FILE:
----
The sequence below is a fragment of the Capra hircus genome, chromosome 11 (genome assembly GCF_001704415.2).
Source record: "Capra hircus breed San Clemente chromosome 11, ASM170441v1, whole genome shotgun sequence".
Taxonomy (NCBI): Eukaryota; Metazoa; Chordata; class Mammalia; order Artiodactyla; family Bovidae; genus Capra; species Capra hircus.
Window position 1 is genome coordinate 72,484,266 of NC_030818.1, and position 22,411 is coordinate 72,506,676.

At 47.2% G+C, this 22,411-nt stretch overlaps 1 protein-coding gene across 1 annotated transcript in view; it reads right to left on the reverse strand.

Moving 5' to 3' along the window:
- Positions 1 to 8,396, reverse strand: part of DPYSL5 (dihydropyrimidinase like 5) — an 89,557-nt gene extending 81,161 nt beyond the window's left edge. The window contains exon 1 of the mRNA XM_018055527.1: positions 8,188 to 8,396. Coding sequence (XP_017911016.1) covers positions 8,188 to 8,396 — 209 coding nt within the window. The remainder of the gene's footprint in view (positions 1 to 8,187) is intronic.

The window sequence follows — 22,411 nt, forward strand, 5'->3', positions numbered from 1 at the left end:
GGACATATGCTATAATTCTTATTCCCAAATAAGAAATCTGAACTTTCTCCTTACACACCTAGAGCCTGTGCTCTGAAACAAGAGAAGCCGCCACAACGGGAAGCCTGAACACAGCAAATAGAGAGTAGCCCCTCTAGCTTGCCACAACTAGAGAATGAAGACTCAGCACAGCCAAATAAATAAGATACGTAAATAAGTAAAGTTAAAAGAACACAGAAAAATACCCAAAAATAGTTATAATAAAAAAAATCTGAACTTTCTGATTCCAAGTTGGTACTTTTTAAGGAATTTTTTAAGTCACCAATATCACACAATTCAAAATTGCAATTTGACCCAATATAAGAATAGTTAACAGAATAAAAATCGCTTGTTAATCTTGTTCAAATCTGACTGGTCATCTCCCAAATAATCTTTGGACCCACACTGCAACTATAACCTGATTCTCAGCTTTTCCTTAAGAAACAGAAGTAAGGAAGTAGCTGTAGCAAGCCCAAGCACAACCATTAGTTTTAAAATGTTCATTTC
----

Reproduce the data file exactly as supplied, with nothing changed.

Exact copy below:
The sequence below is a fragment of the Capra hircus genome, chromosome 11 (genome assembly GCF_001704415.2).
Source record: "Capra hircus breed San Clemente chromosome 11, ASM170441v1, whole genome shotgun sequence".
Taxonomy (NCBI): Eukaryota; Metazoa; Chordata; class Mammalia; order Artiodactyla; family Bovidae; genus Capra; species Capra hircus.
Window position 1 is genome coordinate 72,484,266 of NC_030818.1, and position 22,411 is coordinate 72,506,676.

At 47.2% G+C, this 22,411-nt stretch overlaps 1 protein-coding gene across 1 annotated transcript in view; it reads right to left on the reverse strand.

Moving 5' to 3' along the window:
- Positions 1 to 8,396, reverse strand: part of DPYSL5 (dihydropyrimidinase like 5) — an 89,557-nt gene extending 81,161 nt beyond the window's left edge. The window contains exon 1 of the mRNA XM_018055527.1: positions 8,188 to 8,396. Coding sequence (XP_017911016.1) covers positions 8,188 to 8,396 — 209 coding nt within the window. The remainder of the gene's footprint in view (positions 1 to 8,187) is intronic.

The window sequence follows — 22,411 nt, forward strand, 5'->3', positions numbered from 1 at the left end:
GGACATATGCTATAATTCTTATTCCCAAATAAGAAATCTGAACTTTCTCCTTACACACCTAGAGCCTGTGCTCTGAAACAAGAGAAGCCGCCACAACGGGAAGCCTGAACACAGCAAATAGAGAGTAGCCCCTCTAGCTTGCCACAACTAGAGAATGAAGACTCAGCACAGCCAAATAAATAAGATACGTAAATAAGTAAAGTTAAAAGAACACAGAAAAATACCCAAAAATAGTTATAATAAAAAAAATCTGAACTTTCTGATTCCAAGTTGGTACTTTTTAAGGAATTTTTTAAGTCACCAATATCACACAATTCAAAATTGCAATTTGACCCAATATAAGAATAGTTAACAGAATAAAAATCGCTTGTTAATCTTGTTCAAATCTGACTGGTCATCTCCCAAATAATCTTTGGACCCACACTGCAACTATAACCTGATTCTCAGCTTTTCCTTAAGAAACAGAAGTAAGGAAGTAGCTGTAGCAAGCCCAAGCACAACCATTAGTTTTAAAATGTTCATTTC